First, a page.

Stretching and flexibility – what your physio wishes you knew!
I’m fortunate enough to work with many amazing physios and osteos.
Here’s the low down on why we need to be more flexible,
with physiotherapist Rebecca van Klinken:
Becca, you’re a highly experienced physio – which means you’ve seen a lot of folk! Where do you think patients are going wrong when it comes to staying robust and comfortable?
Becca: I think it’s a bit unfair to say that patients are doing things wrong because the vast majority of people are never taught how to do things right! For example, we’re all taught at a young age how to keep our teeth healthy but we’re not taught how to move properly and to protect and look after the mechanics of our body.
90% of my patients spend at least 7 hours a day sitting at their desks, not even getting up for lunch. When they do get up and go out, they’re hunched over their phones like zombies. Our constant use of laptops and phones is simply not conducive to good care of our bodies. Being flexed over a computer/phone screen repetitively often leads to discomfort which may become chronic.
An important part of my role is educating patients to help them to look after their bodies more effectively, not just when they are playing a sport or exercising, but throughout their whole day. So patients are going wrong by spending too much time in one, often bad, position.
Many patients and clinicians are confused about the whole concept of stretching. On the one hand, it’s often recommended by therapists, but no studies show that it prevents injury. What’s your take on it, and why?
Becca: I believe certain types of stretching are a super important part of my treatment. Patients often need either their joints or muscles mobilised via dynamic stretching (i.e. a stretch which involves movement in a controlled manner) which relieves tightness.
If you try to move in demanding ways with tight joints or muscles, it can result in injury. Whilst dynamic stretching alone cannot prevent injury, it can certainly contribute to reducing the risk of it occurring. At this point, I have to say that static stretching (whereby you hold a muscle or joint in one position for a period of time) should never be done before or during exercise and sport. This is because it could actually increase your injury risk due to the effect it has of lowering muscle firing thresholds. Static stretches have been shown to make muscles less responsive in the immediate time post-stretching.
Dynamic stretching of muscles and joints should be something we all do as general maintenance of our bodies whether we’re injured or not. However, this is not the case for tendon issues. Static stretching is bad for tendons and I have to say in my experience I agree with research about this particular aspect of stretching!
The full benefit of dynamic stretching comes from when it is done regularly rather than just now and then, so I encourage all of my patients to include dynamic stretching as part of their lifestyle. A big problem I see at work is City workers who have stiff backs from sitting at their desk all day. They then go out and play tennis/golf and end up with an injury due to the lack of flexibility in their trunk. They need to mobilise their spines and not just once, but regularly in order to keep stiffness at bay.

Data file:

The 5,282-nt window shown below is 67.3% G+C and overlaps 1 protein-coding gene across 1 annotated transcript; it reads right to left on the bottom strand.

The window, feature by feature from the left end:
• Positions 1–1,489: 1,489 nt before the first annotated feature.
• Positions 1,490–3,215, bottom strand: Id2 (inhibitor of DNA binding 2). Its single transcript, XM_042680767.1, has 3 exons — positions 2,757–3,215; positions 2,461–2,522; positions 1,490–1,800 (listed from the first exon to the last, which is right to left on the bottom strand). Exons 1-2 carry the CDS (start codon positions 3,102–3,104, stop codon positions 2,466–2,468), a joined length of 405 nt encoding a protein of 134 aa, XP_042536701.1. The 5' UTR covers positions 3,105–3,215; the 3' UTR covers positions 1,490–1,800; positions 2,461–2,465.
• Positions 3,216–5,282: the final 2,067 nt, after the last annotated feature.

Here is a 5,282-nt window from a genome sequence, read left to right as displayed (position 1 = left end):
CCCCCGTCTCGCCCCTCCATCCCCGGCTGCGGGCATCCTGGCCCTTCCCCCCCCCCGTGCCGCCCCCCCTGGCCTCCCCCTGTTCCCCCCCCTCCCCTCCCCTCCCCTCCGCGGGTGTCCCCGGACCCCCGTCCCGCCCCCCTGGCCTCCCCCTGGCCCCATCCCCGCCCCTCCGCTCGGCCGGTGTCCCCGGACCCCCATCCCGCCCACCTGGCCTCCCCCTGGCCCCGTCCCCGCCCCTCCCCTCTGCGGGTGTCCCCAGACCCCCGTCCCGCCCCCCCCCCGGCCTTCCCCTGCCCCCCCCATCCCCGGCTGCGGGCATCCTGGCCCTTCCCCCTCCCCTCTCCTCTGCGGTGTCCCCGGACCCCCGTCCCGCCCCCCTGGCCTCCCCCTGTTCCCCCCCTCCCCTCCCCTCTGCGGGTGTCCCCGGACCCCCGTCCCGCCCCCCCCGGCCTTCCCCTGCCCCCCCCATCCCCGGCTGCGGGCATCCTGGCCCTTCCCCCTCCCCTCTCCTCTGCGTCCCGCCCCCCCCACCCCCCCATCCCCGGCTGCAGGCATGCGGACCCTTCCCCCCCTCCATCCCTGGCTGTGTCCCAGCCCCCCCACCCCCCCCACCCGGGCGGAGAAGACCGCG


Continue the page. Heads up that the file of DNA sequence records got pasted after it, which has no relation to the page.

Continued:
Over the years there have been ‘fashions’ in terms of diagnoses (whiplash and piriformis syndrome spring to mind), and exercises that we ‘should all be doing’. There’s a vogue lately to blame everything on slack bottoms (weak glutes). Whilst this may be true for some patients, I’m not convinced the world can be cured with yet another round of ‘clams’. How you any pet-hates when it comes to diagnoses or remedial exercises?
Becca: Oh, the clam….how many times have I met a patient with hip or back issues who were prescribed the clam and they just didn’t get better!
I think my big pet hate would be a prescription of exercise that is not specific to the lifestyle of the patient. You cannot expect the latest fad exercise to suit everyone when we all have different demands on our bodies. Coming back to the clam, it is a floor based exercise used to fire up the external rotators of the hip. The exercise bears no resemblance to how we move on a day to day basis. It’s far more effective and inspiring to prescribe a functional, standing exercise to get the external rotators working. Not only do they work on a muscular level, our brains will also start to recognise how to use the muscles in a functional position. It’s a win-win!
Bad Posture’. Does it exist? Is there such a thing as good posture?
Becca: Absolutely! Bad posture exists but the remedy isn’t quite as simple as “stand up straight”. We all have different body shapes and bony structures so what is “good posture” for you will be slightly different to a “good posture” for me. I think it is better to say we need to hold ourselves in a safe, supported posture rather than a ‘good’ one.
A great way to find your ideal posture is to be analysed by a health professional who knows what they are talking about. They can then give you guidance on how to stand from your feet up to your head. So often meet patients with lower back or hip pain who have been told to “tuck their bottom down/under more” which, the majority of the time, is the total opposite of what they need to be doing.
If you could advise patients to make one change in their lives or rehab, that would bring the greatest benefits, what would that be?
Becca: Move more! I know it’s unrealistic to expect everyone to have a standing desk but try to avoid being static for prolonged periods. A quick walk to the water cooler once an hour will make a massive difference.
Rebecca van Klinken is a physiotherapist at the Octopus Clinic in Holborn.
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